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JOURNAL ARTICLE

Outcomes After Revision Hip Arthroscopic Surgery in Adolescent Patients Compared With a Matched Cohort Undergoing Primary Arthroscopic Surgery

Justin T Newman, Karen K Briggs, Shannen C McNamara, Marc J Philippon
American Journal of Sports Medicine 2016, 44 (12): 3063-3069
27514736

BACKGROUND: The incidence of hip arthroscopic surgery is increasing in the young athlete. This has also led to increased numbers of revision hip arthroscopic surgery.

HYPOTHESIS/PURPOSE: The purpose of this study was to describe the outcomes after revision hip arthroscopic surgery in patients ≤18 years of age in comparison to a matched cohort of patients undergoing primary hip arthroscopic surgery. Our hypothesis was that patients undergoing revision hip arthroscopic surgery would demonstrate similar outcomes to those patients undergoing primary hip arthroscopic surgery.

STUDY DESIGN: Cohort study; Level of evidence, 3.

METHODS: Patients were included in the study if they underwent revision hip arthroscopic surgery by a single surgeon and did not undergo prior open hip surgery. Each patient in the revision hip arthroscopic surgery cohort was matched with 2 patients undergoing primary hip arthroscopic surgery from the same institution. Cohorts were matched by age, sex, and year of surgery. Preoperatively and at a minimum follow-up of 2 years, outcome scores were collected. The primary outcome measure was the Hip Outcome Score for activities of daily living scale (HOS-ADL), a self-reported validated outcome instrument, in addition to the HOS for sports scale (HOS-Sport), modified Harris Hip Score (mHHS), and 12-Item Short Form Health Survey Physical Component Summary (SF-12 PCS).

RESULTS: Forty-two patients were included in the revision group and were matched with 84 patients in the primary group. The mean age in both groups was 16 years (range, 14-18 years). All female patients in the study were ≥14 years of age, and all male patients were ≥16 years of age. In patients undergoing revision, 13 underwent 1 prior surgical procedure, 22 underwent 2 prior surgical procedures, and 7 underwent ≥3 prior surgical procedures. The mean time from last surgery to revision was 18.7 months (range, 4.7-74 months). Eleven patients (26%) had prior femoroacetabular impingement treated, which required osteoplasty or rim trimming at revision. Subsequent hip arthroscopic surgery was reported in 3 of 84 (4%) patients in the primary group and 6 of 42 (14%) patients in the revision group (P = .162). The mean follow-up in the revision group was 43 ± 17 months, and scores significantly improved (HOS-ADL: 59.6 to 77.6; HOS-Sport: 37.6 to 64.8; mHHS: 55.3 to 74.3; SF-12 PCS: 41.0 to 50.4; P < .05). The mean follow-up in the primary group was 45 ± 18 months, and all scores significantly improved (HOS-ADL: 65.8 to 87.4; HOS-Sport: 46.3 to 79.9; mHHS: 57.5 to 84.2; SF-12 PCS: 39.0 to 51.8; P < .05). At follow-up, there were no significant differences between the primary and revision groups for the HOS-ADL values (P = .051) and SF-12 PCS values (P = .846). Patients in the primary group had significantly higher HOS-Sport values (P = .008), mHHS values (P = .008), and patient satisfaction (P = .008). Patients who underwent 1 prior hip arthroscopic procedure had a higher mean postoperative mHHS value (79.5 vs 72, respectively), HOS-ADL value (91.2 vs 73.4, respectively), and HOS-Sport value (76 vs 60, respectively) (P < .05) compared with those who underwent more than 1 prior procedure. Median patient satisfaction was 9.0 (range, 2-10) in the primary group and 8.0 (range, 2-10) in the revision group.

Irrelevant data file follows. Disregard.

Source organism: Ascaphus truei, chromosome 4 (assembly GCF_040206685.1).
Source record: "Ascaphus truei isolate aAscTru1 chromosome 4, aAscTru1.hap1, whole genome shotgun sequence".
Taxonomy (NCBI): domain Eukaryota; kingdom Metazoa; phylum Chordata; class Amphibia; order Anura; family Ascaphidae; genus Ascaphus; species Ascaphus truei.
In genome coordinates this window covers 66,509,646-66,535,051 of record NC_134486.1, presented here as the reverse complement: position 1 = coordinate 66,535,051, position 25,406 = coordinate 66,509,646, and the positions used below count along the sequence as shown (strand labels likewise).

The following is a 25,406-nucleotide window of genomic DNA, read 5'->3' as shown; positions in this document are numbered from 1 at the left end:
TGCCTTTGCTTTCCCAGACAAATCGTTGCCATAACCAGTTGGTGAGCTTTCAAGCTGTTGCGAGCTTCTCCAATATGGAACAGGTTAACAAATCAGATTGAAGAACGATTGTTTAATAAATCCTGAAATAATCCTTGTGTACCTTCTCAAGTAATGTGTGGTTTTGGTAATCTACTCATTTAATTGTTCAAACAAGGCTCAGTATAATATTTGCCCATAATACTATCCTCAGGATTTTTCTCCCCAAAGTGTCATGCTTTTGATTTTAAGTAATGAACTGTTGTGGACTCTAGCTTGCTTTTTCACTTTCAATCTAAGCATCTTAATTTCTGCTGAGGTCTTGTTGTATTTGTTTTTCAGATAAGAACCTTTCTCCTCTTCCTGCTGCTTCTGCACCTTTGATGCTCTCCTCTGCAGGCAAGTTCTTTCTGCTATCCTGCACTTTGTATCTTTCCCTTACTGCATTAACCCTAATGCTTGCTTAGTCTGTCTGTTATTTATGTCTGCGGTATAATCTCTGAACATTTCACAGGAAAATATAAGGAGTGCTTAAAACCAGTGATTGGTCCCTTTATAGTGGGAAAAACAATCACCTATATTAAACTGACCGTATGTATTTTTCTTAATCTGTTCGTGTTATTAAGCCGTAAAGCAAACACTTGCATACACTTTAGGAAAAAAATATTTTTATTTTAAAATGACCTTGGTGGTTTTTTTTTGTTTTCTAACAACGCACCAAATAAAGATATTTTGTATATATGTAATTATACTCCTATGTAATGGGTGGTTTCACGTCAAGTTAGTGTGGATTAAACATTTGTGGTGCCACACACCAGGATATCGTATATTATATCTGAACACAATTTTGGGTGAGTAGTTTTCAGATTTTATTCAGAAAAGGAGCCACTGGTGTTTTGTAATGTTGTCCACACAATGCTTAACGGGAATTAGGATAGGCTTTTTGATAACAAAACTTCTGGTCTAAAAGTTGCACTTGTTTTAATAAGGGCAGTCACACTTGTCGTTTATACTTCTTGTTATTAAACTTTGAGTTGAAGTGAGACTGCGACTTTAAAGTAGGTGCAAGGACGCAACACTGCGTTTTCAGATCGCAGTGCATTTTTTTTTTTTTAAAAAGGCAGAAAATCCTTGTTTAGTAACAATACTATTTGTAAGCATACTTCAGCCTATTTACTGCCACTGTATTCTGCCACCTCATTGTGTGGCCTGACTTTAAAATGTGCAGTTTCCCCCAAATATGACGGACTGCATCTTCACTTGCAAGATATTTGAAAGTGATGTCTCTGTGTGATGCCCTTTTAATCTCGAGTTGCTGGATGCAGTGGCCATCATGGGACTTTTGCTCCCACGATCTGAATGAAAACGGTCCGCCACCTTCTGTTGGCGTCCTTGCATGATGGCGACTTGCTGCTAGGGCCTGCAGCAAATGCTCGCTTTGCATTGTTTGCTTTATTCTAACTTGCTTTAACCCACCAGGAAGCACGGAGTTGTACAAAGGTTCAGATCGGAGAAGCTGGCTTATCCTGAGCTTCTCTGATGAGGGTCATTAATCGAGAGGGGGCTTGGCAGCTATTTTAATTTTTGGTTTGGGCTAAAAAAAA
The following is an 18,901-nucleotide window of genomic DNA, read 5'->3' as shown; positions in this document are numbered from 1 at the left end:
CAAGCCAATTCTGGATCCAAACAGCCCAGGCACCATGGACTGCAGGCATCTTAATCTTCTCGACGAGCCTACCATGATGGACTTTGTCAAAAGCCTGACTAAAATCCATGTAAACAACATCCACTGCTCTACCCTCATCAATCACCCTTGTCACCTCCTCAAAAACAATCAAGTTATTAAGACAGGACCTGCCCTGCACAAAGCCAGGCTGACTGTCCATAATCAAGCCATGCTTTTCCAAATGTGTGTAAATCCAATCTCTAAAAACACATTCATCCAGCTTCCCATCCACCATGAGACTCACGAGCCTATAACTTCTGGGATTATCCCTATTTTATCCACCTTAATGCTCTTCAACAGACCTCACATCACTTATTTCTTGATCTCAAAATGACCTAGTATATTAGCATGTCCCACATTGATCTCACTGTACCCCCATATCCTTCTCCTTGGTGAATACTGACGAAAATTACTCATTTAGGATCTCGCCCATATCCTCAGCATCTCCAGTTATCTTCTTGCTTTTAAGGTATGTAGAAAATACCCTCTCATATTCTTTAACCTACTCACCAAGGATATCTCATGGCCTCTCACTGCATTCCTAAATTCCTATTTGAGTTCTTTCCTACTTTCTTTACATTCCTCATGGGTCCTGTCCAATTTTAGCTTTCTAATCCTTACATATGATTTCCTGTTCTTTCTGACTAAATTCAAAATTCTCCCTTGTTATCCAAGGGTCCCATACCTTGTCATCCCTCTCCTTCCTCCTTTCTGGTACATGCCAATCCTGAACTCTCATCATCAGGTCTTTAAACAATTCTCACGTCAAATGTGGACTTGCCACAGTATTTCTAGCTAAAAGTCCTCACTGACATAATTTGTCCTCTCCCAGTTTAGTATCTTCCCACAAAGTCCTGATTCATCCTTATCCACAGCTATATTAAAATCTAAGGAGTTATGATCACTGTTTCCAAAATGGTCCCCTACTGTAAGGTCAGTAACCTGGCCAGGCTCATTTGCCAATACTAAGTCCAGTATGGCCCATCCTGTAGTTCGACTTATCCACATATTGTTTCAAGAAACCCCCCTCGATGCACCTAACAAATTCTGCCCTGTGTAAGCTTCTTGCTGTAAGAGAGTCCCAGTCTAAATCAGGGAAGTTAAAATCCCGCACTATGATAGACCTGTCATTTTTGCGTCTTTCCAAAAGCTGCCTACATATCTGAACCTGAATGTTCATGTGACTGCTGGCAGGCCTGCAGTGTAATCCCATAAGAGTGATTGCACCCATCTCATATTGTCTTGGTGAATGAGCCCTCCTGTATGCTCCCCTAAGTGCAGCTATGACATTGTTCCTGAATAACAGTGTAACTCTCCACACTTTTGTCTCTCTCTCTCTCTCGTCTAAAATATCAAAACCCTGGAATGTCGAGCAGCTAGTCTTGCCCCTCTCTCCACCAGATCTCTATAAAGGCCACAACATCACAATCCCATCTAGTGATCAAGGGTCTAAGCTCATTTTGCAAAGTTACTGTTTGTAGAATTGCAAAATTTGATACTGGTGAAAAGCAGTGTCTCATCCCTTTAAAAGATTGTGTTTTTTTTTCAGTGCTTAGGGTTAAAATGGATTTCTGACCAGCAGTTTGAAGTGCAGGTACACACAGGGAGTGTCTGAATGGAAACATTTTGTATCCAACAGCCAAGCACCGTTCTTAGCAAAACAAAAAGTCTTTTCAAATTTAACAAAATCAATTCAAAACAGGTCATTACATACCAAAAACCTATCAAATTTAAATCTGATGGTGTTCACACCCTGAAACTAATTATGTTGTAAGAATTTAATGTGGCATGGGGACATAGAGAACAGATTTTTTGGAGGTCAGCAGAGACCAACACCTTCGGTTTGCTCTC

CONCLUSION: In conclusion, young patients who required revision hip arthroscopic surgery showed significant improvement in patient-reported outcome scores; however, final outcome scores in the revision group for sport activity, general health, and satisfaction were lower than those in the primary group. Patients who underwent 1 revision surgical procedure had higher outcome scores than patients who underwent more than 1 revision surgical procedure.

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